Fig. 24

Experiments a testing machine, b cancellous screw in spruce wood, c cancellous screw in bovine femur (mentioned in this article but not presented in full here)

Figure 24 shows the screw being pulled out of spruce wood and a bovine femur (i.e. initial experiments in a study of force dependencies and the behaviour of bone as an elastic foundation). These experiments represent preparations for more demanding cadaver tests.

As a future extension of our work, see [18, 23, 25], the elastic foundation can also be approximated via nonlinear functions. However, this leads to the solution of three nonlinear 4th order differential equations. This solution can apply the Central Difference Method with the iterative Newton Method; e.g. see work in [23, 25]. This also offers a good and desirable improvement.

The presented results (i.e. displacements and stresses) were compared (tested) with a simple 3D FE model (though not in this article) with adequate results; see Figs. 25 and 26. The relative differences between the analytical and FE models for maximal stresses, strains and displacements are ≤ 6.6%, which is sufficient. For more information see [18].
Fig. 25

Simple 3D FE model of three cannulated cancellous screws in the femur for verification of the presented results (mentioned in this article but not presented in full here)

Fig. 26

Simple 3D FE solution of three cannulated cancellous screws in the femur for verification of the presented results (mentioned in (mentioned in this article but not presented in full here)

However, obtaining the results by FEM (ANSYS software) takes a much longer time than when using our original 2D beam solution as presented in this article. The mentioned application of 3D FE model will be published in future; see [18] and Figs. 25 and 26.

On the other hand, our model can also be used for calculating/assessing inappropriate or unacceptable positions of cancellous screws (changes of angles \(\propto\), length \({\text{L}}\), number of screws, parallel or nonparallel positions of screws, screws can or cannot be in contact with the femoral neck cortex, etc.).

11 Conclusions

The article discusses a basic medical perspective on collum femoris fractures with the focus on their treatment via cancellous (i.e. femoral) screws.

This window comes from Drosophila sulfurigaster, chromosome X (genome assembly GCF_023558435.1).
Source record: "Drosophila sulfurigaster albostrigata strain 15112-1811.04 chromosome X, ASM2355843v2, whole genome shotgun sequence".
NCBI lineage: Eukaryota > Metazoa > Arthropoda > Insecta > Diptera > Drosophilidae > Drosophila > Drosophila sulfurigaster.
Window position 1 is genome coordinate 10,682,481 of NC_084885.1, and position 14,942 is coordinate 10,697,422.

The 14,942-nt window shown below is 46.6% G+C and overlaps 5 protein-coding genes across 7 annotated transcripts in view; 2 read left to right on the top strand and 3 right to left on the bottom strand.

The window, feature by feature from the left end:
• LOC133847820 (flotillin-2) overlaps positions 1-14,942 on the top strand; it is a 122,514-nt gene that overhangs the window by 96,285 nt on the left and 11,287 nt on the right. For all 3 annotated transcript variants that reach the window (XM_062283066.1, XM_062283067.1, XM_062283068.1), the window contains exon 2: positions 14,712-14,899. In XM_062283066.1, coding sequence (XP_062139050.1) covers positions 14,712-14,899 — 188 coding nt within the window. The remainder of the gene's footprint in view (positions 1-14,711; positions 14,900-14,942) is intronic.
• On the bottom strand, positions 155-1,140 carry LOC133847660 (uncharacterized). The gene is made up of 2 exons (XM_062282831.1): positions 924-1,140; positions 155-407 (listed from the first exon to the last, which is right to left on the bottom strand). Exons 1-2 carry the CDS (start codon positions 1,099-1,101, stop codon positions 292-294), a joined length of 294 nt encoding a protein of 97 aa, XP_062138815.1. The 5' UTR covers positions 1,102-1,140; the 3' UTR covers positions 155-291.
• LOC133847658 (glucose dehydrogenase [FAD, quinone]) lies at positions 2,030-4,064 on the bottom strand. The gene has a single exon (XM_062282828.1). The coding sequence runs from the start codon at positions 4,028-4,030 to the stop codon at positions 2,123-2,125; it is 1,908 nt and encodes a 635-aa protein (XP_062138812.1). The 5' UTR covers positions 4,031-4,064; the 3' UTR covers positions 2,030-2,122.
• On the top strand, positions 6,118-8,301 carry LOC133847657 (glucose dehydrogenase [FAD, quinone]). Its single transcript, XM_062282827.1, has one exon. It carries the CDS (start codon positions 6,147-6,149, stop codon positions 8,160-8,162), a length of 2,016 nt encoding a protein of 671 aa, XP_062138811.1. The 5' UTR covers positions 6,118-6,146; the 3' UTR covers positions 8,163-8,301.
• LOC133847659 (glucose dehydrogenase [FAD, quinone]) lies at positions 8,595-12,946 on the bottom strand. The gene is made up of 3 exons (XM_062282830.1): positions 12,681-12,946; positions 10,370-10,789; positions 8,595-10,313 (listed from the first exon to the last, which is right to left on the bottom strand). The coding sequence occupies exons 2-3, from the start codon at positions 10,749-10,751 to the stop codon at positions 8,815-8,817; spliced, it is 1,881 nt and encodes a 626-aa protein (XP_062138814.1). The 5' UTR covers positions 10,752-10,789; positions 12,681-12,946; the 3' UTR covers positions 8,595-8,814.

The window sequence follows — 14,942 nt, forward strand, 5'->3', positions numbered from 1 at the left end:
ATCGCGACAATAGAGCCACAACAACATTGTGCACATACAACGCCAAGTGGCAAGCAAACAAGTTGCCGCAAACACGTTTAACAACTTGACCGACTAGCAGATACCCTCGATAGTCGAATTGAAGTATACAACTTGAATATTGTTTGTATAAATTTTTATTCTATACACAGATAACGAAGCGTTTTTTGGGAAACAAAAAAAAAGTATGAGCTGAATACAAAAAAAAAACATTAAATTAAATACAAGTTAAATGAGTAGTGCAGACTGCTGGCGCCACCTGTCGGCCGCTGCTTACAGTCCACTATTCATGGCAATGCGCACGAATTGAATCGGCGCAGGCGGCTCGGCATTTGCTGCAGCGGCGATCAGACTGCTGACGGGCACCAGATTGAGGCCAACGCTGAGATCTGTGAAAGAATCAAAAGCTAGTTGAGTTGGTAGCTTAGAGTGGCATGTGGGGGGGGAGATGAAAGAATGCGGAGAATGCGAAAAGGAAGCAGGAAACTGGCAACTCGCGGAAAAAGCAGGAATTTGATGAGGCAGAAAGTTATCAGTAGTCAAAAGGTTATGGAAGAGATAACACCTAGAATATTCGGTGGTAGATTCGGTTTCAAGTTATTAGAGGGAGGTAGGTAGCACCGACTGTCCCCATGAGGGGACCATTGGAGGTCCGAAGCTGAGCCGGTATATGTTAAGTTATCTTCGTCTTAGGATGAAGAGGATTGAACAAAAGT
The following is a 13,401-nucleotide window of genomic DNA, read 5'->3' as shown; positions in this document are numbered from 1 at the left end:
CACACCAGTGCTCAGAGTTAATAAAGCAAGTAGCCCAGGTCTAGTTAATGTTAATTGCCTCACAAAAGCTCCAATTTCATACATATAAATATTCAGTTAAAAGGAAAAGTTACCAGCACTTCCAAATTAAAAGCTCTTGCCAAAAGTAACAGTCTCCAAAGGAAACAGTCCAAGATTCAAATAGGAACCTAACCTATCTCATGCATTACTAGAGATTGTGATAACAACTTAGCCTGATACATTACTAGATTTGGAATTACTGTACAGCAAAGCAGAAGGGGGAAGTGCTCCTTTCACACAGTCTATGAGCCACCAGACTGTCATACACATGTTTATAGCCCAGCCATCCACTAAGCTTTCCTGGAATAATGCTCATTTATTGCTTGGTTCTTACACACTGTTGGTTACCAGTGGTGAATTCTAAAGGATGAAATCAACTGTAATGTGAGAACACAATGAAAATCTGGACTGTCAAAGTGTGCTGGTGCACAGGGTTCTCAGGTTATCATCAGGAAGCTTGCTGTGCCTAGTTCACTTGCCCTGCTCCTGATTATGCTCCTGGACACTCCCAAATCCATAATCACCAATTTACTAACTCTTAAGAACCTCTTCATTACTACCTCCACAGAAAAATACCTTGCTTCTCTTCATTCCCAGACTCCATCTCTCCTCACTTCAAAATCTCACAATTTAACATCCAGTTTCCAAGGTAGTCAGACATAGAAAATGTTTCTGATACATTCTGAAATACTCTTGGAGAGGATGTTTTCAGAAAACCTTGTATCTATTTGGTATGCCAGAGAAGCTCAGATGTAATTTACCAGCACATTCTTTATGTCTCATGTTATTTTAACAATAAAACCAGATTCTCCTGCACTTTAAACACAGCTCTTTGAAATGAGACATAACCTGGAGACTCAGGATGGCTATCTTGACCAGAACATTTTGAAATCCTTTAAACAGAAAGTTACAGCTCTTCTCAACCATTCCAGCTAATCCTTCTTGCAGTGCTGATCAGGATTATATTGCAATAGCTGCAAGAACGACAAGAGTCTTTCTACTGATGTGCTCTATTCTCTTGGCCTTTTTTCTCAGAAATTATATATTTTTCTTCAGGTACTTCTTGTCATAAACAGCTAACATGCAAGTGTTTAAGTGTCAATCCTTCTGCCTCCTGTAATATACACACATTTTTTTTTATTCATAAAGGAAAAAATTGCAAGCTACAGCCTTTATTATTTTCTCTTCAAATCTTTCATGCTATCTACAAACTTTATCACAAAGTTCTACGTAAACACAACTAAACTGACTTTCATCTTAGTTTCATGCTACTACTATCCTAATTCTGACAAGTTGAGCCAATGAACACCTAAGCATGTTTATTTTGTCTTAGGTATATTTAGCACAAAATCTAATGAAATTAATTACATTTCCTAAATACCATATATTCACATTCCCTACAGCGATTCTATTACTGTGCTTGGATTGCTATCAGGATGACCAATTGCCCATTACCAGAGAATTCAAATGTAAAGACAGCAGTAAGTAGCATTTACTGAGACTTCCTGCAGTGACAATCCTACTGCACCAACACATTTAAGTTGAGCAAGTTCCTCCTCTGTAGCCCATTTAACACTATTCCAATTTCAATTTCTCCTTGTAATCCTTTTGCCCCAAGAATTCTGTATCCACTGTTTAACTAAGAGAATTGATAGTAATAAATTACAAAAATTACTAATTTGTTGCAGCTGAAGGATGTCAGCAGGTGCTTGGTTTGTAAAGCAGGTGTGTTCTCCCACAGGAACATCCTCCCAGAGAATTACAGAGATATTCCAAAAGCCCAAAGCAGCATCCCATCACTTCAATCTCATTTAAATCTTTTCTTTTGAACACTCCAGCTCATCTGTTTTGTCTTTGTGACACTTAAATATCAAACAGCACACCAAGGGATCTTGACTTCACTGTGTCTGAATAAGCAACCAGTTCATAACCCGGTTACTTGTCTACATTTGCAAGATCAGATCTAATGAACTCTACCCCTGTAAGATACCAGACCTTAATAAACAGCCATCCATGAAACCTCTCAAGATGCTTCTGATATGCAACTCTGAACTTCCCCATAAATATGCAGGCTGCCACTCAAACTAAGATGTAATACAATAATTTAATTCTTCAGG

The simple planar model of a cancellous screw in a femur as a beam on an elastic foundation is applied. 2nd order theory is applied, and materials, dimensions, loading, differential equations etc. and their solutions are described. A biomechanical evaluation (i.e. evaluation of deformations and stresses) is carried out. The computational model as a whole is characterized by its quick solution and high variability of possible screw insertion positions.

According to the results (see Table 5 and 7), the safety factor ranges from 3 to 5 (i.e. 300% to 500% safety that undesirable plastic deformation will not occur). The cancellous screws are safe, and they are recommended as suitable for treatment of collum femoris fractures.

Other possibilities for future research and developments are mentioned and discussed.

Hence, this article has presented new methods and ideas and demonstrated their applications in biomechanics, centred around a new, simple approach to the solution of cancellous screws with applications in the branch of traumatology and orthopaedics.



This work was supported by the Czech Projects TA03010804, SP2018/63 and SP2016/145.


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Authors and Affiliations

  1. 1.Department of Applied Mechanics, Faculty of Mechanical EngineeringVSB – Technical University of OstravaOstravaCzech Republic
  2. 2.Trauma CentreUniversity Hospital OstravaOstravaCzech Republic